What are Smart Accounts?

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What are Smart Accounts?

This page refers to features planned for the Babylon version of the Radix network, coming in Q2 2023, and may not apply to the current Olympia network version. For more information about the Radix roadmap, click here. To learn about other core capabilities of Babylon, return to Start Here! Upcoming Babylon Concepts and Technologies.

Smart Accounts are where users of Radix hold their assets on the Radix Public Network. Like an account on most cryptocurrency or DeFi networks, it has an address that others can use to send you tokens and your Radix Wallet can keep track of multiple accounts. However, Smart Accounts provide much more functionality than the typical crypto account.

On other networks, a crypto account is essentially just the address because these networks do not natively understand the concept of assets. This means that “holding tokens in an account” really means that there is an entry for the address in the internal balance sheets of all of the separate smart contracts that define your various tokens.

A Smart Account, however, is a real entity on the Radix network. It is a component – similar to a smart contract – which means that it can actually contain “vaults” that hold native assets based on “resources”. Looking up the balances held in a Smart Account is done by directly reading the contents of its vaults, not looking up balances in many token smart contracts.

Because Smart Accounts are components, it also means that they can include built-in logic. One key feature built-in to Smart Accounts is the ability to allow multi-factor control, and multi-factor recovery of control (if one or more factors are lost by the user). A factor is simply a source of a private key – whether a key held in the Radix Wallet on a user’s phone, a seed phrase, a Ledger hardware wallet device, a Yubikey, or more. By combining multiple factors, we can build robust security patterns without requiring the user to protect (and not lose) a single all-or-nothing seed phrase.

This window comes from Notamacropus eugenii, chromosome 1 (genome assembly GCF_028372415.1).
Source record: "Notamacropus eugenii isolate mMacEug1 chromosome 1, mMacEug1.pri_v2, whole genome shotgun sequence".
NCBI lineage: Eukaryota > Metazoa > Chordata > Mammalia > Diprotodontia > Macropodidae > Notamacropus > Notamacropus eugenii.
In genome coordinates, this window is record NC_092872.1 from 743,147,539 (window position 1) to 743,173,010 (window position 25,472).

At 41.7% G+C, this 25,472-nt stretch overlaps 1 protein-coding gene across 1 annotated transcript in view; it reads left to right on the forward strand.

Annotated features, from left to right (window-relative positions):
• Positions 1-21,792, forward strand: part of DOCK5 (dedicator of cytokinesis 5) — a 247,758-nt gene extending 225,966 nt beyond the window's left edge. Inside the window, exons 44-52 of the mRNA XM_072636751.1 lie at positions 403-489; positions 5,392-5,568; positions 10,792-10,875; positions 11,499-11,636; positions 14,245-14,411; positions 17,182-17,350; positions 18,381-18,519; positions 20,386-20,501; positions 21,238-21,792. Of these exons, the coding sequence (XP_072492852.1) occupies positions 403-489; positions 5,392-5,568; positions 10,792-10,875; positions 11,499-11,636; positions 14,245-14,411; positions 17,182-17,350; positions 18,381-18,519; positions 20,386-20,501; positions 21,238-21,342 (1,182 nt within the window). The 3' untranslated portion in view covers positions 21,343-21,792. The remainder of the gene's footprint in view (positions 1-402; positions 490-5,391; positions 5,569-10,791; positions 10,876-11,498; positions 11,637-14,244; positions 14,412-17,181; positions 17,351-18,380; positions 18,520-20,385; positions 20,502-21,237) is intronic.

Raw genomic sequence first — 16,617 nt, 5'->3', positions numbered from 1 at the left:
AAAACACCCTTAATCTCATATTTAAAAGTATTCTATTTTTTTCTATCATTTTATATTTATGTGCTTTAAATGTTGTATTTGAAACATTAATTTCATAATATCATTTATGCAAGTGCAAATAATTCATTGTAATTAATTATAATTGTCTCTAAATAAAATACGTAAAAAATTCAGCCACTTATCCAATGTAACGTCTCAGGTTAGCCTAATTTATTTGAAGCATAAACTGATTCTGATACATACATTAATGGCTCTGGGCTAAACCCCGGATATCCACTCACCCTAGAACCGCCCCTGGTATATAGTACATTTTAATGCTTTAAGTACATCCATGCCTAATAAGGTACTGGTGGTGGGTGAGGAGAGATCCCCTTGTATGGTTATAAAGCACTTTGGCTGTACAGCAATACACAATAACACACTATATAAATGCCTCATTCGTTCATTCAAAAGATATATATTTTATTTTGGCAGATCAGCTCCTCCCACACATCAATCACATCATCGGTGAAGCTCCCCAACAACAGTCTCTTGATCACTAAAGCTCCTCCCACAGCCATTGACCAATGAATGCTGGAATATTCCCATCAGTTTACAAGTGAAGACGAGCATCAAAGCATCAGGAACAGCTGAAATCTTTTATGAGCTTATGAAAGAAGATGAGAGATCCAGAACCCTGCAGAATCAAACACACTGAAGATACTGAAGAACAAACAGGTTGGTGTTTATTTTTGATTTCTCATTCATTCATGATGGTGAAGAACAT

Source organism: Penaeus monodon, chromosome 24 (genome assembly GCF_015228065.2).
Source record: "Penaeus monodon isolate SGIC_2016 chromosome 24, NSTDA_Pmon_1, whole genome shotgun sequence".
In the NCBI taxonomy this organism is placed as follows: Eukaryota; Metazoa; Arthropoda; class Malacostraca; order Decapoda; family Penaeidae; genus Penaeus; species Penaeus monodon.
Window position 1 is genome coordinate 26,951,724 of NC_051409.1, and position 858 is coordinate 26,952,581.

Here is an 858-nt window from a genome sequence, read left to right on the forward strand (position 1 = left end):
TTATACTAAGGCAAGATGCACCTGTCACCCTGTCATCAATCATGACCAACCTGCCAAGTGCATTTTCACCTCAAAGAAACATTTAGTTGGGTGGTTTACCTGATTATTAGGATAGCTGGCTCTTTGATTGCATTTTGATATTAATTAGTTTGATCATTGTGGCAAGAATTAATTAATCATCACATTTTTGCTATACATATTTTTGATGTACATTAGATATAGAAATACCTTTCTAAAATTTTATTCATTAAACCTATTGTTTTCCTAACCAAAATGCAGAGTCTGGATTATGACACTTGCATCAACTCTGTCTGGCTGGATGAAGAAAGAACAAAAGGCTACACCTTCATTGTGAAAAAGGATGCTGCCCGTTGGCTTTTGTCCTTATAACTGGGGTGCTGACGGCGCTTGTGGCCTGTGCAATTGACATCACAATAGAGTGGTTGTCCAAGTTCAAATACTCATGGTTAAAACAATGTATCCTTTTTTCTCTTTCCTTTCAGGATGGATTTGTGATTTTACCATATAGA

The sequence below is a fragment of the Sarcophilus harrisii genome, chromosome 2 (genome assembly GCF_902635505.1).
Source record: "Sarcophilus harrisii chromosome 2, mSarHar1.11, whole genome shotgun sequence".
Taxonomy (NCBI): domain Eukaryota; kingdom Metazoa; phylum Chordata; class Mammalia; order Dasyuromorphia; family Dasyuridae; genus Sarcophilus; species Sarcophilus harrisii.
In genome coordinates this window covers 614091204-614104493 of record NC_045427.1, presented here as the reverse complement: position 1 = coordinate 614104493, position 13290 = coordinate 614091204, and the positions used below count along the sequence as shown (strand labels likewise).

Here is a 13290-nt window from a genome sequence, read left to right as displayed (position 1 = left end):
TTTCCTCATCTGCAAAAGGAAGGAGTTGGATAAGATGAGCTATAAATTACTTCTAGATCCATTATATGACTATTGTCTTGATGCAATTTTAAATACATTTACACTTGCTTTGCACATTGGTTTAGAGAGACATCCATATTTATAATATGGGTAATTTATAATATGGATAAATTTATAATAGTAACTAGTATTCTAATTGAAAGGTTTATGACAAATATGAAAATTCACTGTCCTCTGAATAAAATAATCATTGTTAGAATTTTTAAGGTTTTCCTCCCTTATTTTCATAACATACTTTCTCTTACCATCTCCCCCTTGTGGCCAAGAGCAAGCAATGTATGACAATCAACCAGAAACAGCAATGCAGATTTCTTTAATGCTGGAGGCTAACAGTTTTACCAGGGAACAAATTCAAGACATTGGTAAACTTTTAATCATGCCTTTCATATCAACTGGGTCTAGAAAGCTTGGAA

Multi-factor control and recovery is made possible because Smart Accounts may be controlled by a special asset called a “badge” rather than only with a single private key (or seed phrase). That controlling badge may then be given to another component called an Access Controller that provides for highly flexible definition of the factors that must be provided for that badge to be produced to control the Smart Account. For example, a key held on a user’s mobile phone might be given permission to be the “primary” that can withdraw tokens from a Smart Account, while a combination of other factors might be required to change the “primary” to a different one, if that phone is lost.

The Radix Wallet makes it easy for users to configure the multi-factor rules for the Smart Accounts (via Access Controllers) with a simple UI similar to familiar multi-factor setup used on websites. But in the end, enforcement of these rules is done on the Radix network itself, and does not rely on the wallet or any external centralized system.

Smart Accounts can also have preferences for desired behavior. For example, they can be configured to either accept deposits of unknown tokens (if the user prefers, for example, to accept random airdrops) or to reject them (if the user prefers to only receive tokens in response to transactions they have approved).

Because Smart Accounts are components, one might wonder if a transaction is required to create (“instantiate”) one, like a typical Radix component would. The answer is no. To avoid user friction, Smart Account components are special in that they may be created “virtually”. This means that a user’s wallet can generate a cryptographic key pair that automatically corresponds to, and controls, a Smart Account address – without talking to the Radix network. This address can immediately receive tokens from anyone. This is similar to generating an account on other networks, but on Radix, these addresses are still real components that can be immediately configured from their default state in the ways described above.

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